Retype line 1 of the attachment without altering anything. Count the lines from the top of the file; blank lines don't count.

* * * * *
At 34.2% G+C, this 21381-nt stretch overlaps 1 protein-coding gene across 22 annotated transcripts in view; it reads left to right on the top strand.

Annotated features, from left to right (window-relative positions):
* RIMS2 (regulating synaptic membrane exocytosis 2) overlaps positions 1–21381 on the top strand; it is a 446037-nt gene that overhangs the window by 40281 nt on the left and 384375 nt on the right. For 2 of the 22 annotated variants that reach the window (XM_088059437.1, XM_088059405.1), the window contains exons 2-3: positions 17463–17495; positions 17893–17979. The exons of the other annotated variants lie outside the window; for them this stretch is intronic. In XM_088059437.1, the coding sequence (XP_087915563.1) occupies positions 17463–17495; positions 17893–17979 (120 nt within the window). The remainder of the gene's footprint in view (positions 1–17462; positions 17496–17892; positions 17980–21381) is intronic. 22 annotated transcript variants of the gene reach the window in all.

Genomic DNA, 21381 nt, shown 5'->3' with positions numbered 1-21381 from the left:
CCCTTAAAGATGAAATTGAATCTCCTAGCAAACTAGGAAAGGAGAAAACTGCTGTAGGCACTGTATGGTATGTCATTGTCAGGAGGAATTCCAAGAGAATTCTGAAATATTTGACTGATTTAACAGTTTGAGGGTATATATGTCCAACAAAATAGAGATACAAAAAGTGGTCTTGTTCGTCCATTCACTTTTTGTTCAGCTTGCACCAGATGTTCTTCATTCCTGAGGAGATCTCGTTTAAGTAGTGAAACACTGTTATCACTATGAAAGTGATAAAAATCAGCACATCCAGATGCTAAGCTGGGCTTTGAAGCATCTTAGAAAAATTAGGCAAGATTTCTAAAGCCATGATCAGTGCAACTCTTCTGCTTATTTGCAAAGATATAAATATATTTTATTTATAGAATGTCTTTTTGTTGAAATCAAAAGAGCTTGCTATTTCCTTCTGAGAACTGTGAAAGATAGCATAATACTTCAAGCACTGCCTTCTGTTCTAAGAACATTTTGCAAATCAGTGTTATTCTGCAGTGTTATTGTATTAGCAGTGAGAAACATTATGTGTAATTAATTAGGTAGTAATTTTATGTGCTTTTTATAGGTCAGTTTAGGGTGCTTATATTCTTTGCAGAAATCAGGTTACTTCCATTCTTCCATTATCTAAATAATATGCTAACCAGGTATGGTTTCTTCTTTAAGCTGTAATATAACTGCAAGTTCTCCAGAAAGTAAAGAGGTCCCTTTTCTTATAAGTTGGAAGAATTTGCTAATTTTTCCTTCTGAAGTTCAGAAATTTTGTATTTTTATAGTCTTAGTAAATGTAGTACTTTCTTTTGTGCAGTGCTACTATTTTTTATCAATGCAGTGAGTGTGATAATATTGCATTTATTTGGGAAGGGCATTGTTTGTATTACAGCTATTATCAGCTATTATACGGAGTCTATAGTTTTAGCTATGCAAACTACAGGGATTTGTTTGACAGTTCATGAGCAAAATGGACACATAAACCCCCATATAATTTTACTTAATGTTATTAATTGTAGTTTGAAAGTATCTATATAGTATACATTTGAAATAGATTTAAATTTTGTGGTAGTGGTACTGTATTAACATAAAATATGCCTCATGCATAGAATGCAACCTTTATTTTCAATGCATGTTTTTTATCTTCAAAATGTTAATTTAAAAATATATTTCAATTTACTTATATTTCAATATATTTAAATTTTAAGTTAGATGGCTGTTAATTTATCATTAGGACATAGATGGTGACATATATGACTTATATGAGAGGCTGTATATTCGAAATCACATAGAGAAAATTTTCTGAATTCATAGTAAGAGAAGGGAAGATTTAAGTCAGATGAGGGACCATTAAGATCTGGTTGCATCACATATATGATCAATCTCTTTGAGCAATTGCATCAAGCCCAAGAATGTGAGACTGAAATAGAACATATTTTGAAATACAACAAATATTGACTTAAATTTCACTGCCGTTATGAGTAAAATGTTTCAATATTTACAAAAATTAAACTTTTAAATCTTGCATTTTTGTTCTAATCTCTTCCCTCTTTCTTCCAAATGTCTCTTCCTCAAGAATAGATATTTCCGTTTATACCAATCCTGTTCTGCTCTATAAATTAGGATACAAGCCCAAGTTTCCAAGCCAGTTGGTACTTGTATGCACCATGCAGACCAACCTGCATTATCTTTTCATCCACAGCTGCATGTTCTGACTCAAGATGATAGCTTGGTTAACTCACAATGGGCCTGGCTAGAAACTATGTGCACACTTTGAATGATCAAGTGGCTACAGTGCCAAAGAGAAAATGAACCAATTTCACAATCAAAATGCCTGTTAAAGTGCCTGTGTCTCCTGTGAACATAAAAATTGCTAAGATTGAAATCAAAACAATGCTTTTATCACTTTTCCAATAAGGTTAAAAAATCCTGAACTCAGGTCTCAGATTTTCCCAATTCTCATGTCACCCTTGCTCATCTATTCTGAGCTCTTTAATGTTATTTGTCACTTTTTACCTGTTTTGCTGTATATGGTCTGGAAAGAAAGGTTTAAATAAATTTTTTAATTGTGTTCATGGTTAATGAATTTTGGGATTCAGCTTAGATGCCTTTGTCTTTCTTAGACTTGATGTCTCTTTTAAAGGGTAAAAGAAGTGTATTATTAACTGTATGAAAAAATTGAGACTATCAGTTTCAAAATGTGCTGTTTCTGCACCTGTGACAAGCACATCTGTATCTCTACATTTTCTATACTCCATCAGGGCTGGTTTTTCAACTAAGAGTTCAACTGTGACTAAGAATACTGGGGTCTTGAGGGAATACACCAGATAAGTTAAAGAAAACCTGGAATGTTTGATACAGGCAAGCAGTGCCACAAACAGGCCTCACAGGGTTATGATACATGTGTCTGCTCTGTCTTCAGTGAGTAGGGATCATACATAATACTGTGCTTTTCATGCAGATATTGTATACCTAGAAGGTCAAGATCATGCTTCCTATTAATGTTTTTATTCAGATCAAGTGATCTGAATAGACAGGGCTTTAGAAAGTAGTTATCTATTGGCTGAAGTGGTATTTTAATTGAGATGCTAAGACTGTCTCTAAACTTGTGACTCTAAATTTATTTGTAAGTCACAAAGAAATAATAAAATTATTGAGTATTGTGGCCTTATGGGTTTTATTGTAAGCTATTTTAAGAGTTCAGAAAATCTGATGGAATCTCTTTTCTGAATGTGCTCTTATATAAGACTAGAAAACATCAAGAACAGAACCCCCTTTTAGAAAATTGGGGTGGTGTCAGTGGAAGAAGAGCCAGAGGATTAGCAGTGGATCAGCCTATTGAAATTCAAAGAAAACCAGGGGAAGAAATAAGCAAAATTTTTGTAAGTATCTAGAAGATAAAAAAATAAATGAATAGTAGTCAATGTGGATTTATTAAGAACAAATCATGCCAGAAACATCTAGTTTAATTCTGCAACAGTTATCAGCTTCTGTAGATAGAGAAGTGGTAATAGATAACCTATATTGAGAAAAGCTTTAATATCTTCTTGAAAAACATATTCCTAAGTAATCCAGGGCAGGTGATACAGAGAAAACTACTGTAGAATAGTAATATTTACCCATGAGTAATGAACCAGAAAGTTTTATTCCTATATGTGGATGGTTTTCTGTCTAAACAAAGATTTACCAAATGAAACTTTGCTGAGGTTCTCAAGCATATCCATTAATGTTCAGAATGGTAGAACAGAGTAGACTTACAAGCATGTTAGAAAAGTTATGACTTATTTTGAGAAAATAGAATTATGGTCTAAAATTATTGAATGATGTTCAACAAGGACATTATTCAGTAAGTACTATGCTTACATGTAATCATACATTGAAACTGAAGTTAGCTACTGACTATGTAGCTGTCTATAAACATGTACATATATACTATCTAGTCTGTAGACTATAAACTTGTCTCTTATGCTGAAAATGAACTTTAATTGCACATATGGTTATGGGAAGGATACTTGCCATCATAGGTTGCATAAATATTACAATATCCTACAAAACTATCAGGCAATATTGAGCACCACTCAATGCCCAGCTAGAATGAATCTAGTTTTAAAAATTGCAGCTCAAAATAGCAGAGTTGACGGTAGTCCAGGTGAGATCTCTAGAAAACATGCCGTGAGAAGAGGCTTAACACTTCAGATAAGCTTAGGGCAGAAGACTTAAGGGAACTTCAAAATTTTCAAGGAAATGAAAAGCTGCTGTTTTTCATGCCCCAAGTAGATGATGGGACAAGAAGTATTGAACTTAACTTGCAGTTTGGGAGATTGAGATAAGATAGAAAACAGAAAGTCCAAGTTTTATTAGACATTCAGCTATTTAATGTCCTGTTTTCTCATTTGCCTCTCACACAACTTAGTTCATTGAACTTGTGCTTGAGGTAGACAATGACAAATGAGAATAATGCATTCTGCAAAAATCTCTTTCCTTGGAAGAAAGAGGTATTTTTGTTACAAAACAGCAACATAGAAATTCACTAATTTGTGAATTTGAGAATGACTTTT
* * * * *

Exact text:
At 34.2% G+C, this 21381-nt stretch overlaps 1 protein-coding gene across 22 annotated transcripts in view; it reads left to right on the top strand.